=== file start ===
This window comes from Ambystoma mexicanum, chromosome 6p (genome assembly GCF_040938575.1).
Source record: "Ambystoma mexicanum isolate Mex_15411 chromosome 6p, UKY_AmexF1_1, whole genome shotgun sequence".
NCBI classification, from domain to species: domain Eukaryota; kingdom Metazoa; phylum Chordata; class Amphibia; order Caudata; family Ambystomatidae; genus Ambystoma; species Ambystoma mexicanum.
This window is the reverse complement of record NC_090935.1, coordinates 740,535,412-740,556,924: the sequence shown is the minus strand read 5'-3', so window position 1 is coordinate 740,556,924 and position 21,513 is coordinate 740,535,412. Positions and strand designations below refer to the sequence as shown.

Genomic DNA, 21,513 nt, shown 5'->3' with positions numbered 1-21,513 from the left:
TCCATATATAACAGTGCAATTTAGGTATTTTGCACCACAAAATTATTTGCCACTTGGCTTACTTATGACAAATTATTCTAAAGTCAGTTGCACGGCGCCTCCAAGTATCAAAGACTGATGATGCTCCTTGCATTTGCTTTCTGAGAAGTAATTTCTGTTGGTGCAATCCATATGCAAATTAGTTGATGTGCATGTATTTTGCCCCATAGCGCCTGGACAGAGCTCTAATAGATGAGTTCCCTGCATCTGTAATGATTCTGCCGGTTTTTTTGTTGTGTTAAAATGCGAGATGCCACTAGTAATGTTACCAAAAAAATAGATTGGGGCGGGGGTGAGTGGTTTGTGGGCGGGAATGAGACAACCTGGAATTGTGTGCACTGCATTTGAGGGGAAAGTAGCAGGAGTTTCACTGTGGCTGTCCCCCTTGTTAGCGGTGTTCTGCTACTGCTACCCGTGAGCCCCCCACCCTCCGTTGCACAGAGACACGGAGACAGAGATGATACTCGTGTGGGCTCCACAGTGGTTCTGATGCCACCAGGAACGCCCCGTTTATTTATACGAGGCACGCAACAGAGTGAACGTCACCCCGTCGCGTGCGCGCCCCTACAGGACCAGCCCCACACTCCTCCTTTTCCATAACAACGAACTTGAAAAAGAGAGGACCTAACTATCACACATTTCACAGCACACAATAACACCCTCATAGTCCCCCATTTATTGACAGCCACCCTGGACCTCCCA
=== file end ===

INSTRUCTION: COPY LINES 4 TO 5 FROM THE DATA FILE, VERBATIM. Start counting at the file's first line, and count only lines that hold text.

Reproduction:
This window is the reverse complement of record NC_090935.1, coordinates 740,535,412-740,556,924: the sequence shown is the minus strand read 5'-3', so window position 1 is coordinate 740,556,924 and position 21,513 is coordinate 740,535,412. Positions and strand designations below refer to the sequence as shown.

Genomic DNA, 21,513 nt, shown 5'->3' with positions numbered 1-21,513 from the left: